Read 3 posts from blogs you’ve never visited, give a quick takeaway from each.
1. Flying Colours Maths
This was the first post on the Maths Echo Twitter feed, and a quick click through confirmed that I'd not visited Flying Colours Maths before. It's a site run by a maths tutor in Dorset (who doesn't appear to be on Twitter?), with a regular feature "Ask Uncle Colin", where students can email their questions in for Colin to answer.
I started with the linked post "A Disguised Quadratic" and had a quick click through to a few others  I quite enjoyed "These AlcoholRelated Figures Look a Bit Fuzzy". I quite like the idea of using some of these questions in the A Level classroom and seeing if students can come up with a response before checking Colin's answer. 

2. rbeckettyd
I obviously read more maths blogs than I think, because I had to scroll for quite a while to find something that wasn't either a) from one of my fellow #summerblogchallengeees, or b) from a site I visit regularly.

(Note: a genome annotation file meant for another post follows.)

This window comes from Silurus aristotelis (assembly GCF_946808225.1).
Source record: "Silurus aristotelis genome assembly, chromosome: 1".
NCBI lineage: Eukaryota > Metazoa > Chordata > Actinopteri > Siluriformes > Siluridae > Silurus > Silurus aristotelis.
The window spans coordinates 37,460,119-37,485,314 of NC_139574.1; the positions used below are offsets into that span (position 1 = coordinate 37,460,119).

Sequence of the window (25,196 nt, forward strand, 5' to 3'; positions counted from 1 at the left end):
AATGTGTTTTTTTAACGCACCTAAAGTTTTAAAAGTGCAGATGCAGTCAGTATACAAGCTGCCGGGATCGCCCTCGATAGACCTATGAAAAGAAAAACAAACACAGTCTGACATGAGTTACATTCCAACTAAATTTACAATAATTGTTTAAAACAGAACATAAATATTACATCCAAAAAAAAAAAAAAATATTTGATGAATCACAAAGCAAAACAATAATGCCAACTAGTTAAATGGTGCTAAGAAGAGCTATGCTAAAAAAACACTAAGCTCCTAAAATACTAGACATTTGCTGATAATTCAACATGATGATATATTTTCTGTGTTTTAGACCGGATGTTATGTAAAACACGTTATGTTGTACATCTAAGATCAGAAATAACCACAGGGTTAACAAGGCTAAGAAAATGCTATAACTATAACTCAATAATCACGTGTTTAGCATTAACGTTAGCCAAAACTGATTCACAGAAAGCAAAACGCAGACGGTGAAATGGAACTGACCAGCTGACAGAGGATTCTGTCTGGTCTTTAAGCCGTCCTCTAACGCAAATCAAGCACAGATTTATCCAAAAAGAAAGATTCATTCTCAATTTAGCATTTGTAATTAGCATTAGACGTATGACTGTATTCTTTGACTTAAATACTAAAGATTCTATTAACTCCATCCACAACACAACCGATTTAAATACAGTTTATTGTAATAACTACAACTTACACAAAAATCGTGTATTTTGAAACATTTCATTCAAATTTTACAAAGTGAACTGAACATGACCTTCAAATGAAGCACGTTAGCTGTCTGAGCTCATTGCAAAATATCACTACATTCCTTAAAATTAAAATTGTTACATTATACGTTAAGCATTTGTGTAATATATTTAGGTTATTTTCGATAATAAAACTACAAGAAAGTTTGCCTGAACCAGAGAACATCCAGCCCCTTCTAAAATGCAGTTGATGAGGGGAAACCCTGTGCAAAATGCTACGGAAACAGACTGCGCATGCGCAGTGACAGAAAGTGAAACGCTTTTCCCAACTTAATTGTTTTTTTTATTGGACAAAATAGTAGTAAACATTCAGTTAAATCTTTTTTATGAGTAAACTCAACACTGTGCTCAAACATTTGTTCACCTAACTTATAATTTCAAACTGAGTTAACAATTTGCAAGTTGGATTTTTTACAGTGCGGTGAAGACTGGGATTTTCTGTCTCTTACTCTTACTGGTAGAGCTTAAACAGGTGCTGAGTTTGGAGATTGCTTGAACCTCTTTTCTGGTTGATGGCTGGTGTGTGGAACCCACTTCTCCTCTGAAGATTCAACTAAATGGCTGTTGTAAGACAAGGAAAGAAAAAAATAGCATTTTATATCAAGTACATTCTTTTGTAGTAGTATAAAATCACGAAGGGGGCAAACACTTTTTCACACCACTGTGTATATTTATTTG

I did get clickbaited into this one though  it's a very new blog set up by one of this year's NQTs, Rob Beckett (@RBeckett_Yd). The penguins post linked through to areally nice lesson written by PhD students at UCL. I particularly like the fact that the introductory video is voiced by the students and tries to get across the idea that real maths isn't all about the kind of stuff you learn to pass your GCSEs. I'm going to give this a go at some point next year, and also keep an eye on Rob's blog and Twitter feed. 

3. I Can Speak Mathematics
Apparently, hardly anyone is blogging at the moment  or more accurately, my idea of sensible frequency of blog posts has been ridiculously skewed by having to write one a day. Anyway, I had to go back four whole days (!) to find my next one, which is another new blog from a chap who identifies himself only as Jacob (@midoyoso on Twitter) and is a primary school teacher.
I confess, I recognised myself a little bit in this blog article, although I have got better now we're using our Mastery curriculum stuff. However, while I think not knowing times tables is often used as an excuse, there's no doubt in my mind that rapid recall of multiplication facts really makes a difference in a lot of mathematics  for example, when adding fractions, being able to "spot" the LCD without having to list out a load of multiples really helps with quicker processing of the entire question, or (much later on) factorising quadratics. 

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